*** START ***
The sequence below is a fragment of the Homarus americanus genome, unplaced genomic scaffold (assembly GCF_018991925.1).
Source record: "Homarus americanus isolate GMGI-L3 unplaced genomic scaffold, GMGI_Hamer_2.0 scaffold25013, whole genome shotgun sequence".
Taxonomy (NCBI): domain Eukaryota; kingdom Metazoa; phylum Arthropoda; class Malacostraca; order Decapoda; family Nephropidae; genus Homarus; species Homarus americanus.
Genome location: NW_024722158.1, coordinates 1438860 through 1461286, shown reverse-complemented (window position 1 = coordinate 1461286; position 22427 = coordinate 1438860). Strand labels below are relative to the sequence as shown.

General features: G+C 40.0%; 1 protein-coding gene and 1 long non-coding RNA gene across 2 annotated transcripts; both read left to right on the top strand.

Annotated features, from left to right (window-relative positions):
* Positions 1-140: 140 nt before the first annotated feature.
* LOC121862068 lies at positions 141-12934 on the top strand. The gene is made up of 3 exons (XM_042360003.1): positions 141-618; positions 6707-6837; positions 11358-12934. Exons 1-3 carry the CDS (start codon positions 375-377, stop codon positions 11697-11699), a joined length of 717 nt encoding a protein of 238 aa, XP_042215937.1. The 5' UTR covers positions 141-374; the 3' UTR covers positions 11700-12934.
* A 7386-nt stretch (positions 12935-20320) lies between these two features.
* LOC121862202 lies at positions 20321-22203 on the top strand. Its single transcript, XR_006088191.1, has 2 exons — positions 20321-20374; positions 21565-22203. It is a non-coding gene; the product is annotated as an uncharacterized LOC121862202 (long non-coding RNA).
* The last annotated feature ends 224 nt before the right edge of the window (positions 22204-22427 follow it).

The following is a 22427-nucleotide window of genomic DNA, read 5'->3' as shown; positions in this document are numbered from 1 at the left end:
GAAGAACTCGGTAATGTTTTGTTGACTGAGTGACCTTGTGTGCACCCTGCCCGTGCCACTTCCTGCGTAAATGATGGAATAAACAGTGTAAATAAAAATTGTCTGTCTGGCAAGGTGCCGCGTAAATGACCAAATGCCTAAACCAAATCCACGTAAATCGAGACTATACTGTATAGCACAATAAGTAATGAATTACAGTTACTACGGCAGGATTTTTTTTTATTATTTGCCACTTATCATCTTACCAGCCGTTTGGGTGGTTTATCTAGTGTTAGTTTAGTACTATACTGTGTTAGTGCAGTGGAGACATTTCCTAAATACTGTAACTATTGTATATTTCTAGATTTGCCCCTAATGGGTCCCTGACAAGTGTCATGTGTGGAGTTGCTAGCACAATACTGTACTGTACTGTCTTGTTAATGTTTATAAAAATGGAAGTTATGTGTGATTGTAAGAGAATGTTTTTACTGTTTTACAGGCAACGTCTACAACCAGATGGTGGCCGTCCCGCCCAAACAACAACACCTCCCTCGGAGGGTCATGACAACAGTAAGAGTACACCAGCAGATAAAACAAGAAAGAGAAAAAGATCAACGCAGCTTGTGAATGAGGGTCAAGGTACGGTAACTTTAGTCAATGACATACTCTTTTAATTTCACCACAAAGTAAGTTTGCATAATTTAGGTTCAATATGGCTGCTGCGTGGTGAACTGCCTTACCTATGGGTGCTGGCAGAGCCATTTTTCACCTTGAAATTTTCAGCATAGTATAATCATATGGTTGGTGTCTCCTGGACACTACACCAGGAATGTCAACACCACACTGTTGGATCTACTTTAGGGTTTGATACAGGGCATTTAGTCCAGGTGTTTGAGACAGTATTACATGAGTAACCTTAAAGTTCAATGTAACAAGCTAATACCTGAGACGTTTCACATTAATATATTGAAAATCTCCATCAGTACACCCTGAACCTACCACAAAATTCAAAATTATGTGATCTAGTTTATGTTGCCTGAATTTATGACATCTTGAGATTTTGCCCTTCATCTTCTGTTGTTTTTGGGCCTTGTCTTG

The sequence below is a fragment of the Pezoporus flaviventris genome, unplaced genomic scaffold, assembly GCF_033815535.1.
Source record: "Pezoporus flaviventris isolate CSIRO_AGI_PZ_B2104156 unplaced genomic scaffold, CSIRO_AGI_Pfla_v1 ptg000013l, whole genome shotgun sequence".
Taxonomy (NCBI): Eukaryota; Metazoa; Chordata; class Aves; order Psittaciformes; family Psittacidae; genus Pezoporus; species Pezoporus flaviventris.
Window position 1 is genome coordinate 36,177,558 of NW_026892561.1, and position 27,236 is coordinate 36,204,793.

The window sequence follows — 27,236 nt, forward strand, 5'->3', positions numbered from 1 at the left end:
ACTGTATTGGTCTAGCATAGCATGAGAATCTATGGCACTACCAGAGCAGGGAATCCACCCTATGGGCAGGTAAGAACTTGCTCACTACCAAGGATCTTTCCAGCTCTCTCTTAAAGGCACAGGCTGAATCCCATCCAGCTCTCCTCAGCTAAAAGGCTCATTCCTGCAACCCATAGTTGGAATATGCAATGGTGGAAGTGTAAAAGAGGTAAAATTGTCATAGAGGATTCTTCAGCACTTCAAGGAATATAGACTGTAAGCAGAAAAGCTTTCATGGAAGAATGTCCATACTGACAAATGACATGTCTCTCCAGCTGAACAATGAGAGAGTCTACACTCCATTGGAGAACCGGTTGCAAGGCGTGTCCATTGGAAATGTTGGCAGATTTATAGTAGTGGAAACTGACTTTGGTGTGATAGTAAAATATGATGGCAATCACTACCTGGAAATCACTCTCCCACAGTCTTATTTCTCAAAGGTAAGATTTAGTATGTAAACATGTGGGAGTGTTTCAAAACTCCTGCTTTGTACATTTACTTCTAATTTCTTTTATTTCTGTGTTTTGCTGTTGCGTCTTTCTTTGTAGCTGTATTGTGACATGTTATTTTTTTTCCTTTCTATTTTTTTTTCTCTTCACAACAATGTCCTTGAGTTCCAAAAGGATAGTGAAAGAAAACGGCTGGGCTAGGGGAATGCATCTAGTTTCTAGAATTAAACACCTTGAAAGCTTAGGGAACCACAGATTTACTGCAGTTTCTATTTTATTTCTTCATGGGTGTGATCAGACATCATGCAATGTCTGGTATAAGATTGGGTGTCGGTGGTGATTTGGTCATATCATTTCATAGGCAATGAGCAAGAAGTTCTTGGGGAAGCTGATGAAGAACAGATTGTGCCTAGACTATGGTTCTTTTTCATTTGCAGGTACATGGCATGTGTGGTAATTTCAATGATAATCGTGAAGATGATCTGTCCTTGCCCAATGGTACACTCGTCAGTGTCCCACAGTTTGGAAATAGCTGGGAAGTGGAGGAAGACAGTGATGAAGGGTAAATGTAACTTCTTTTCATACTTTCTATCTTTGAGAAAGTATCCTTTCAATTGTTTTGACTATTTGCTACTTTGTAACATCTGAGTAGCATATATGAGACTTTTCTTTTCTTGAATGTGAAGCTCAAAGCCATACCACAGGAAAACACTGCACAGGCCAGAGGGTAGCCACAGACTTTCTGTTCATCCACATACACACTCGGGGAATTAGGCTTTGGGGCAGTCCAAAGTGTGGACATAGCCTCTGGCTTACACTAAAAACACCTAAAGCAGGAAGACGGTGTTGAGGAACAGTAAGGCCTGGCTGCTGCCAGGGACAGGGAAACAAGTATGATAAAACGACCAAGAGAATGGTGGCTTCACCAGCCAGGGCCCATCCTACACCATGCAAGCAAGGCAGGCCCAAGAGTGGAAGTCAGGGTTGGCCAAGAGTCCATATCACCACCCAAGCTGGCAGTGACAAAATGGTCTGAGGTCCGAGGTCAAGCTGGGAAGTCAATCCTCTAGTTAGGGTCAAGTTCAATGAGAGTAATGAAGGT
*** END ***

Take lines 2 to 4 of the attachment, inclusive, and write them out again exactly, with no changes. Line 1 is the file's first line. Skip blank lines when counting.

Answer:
Source record: "Homarus americanus isolate GMGI-L3 unplaced genomic scaffold, GMGI_Hamer_2.0 scaffold25013, whole genome shotgun sequence".
Taxonomy (NCBI): domain Eukaryota; kingdom Metazoa; phylum Arthropoda; class Malacostraca; order Decapoda; family Nephropidae; genus Homarus; species Homarus americanus.
Genome location: NW_024722158.1, coordinates 1438860 through 1461286, shown reverse-complemented (window position 1 = coordinate 1461286; position 22427 = coordinate 1438860). Strand labels below are relative to the sequence as shown.